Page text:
Et voilá! Nice stream of single characters.


penda ekoka

error control operator (@) with heredoc syntax:
the error control operator is pretty handy for supressing minimal errors or omissions. For example an email form that request some basic non mandatory information to your users. Some may complete the form, other may not. Lets say you don't want to tweak PHP for error levels and you just wish to create some basic template that will be emailed to the admin with the user information submitted. You manage to collect the user input in an array called $form:
<?php
// creating your mailer
$mailer = new SomeMailerLib();
$mailer->from = ' System <mail@yourwebsite.com>';
$mailer->to = 'admin@yourwebsite.com';
$mailer->subject = 'New user request';
// you put the error control operator before the heredoc operator to suppress notices and warnings about unset indices like this
$mailer->body = @<<<FORM
Firstname = {$form['firstname']}
Lastname = {$form['lastname']}
Email = {$form['email']}
Telephone = {$form['telephone']}
Address = {$form['address']}
FORM;
?>


og

easy transparent solution for using constants in the heredoc format:
DEFINE('TEST','TEST STRING');
$const = get_defined_constants();
echo <<<END
{$const['TEST']}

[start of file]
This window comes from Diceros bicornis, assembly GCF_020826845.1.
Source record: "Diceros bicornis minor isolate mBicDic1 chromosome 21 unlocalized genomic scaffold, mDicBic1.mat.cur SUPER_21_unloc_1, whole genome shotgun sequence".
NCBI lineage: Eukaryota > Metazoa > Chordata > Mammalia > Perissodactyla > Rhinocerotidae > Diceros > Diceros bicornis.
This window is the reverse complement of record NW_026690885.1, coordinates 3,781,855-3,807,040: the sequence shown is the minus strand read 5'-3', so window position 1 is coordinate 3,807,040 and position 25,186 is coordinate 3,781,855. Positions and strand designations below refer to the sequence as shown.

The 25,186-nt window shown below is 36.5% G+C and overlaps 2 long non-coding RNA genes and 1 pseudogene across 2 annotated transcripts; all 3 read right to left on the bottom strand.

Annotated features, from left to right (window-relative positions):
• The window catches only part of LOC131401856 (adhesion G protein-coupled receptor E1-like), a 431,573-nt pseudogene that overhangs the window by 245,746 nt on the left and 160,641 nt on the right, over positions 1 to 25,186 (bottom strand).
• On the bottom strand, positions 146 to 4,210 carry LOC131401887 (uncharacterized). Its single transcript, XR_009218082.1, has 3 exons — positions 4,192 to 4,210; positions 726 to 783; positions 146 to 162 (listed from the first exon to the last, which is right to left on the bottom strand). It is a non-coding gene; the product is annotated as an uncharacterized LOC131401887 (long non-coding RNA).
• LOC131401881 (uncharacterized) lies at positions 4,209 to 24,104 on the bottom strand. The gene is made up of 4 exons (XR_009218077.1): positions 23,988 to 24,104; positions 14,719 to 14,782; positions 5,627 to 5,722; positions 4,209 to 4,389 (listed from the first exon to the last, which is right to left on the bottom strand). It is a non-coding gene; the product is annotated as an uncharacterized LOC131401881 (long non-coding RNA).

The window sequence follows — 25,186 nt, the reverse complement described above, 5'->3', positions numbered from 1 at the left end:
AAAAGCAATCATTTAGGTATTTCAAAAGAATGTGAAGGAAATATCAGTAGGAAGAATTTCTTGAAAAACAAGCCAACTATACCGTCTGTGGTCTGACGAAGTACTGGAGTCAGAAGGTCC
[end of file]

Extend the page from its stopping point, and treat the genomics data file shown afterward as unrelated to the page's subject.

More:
END;
Result:
TEST STRING


dandrake

By the way, the example with the "\n" sequence will insert a new line in the html code, while the output will be decided by the HTML syntax. That's why, if you use
<?
echo "Hello \n World";
?>
the browser will receive the HTML code on 2 lines
but his output on the page will be shown on one line only.
To diplay on 2 lines simply use:
<?
echo "Hello
World";
?>
like in HTML.


bryant

As of (at least) PHP 5.2, you can no longer convert an object to a string unless it has a __toString method. Converting an object without this method now gives the error:
PHP Catchable fatal error:  Object of class <classname> could not be converted to string in <file> on line <line>
Try this code to get the same results as before:
<?php
if (!is_object($value) || method_exists($value, '__toString')) {
   $string = (string)$value;
} else {
   $string = 'Object';
}
?>


php

A simple benchmark to check differents about :
- simple and double quote concatenation and
- double quote and heredoc replacement
<?php
function test_simple_quote_concat()
{
 $b = 'string';
 $a  = ' string'.$b.' string'.$b.' srting'.$b;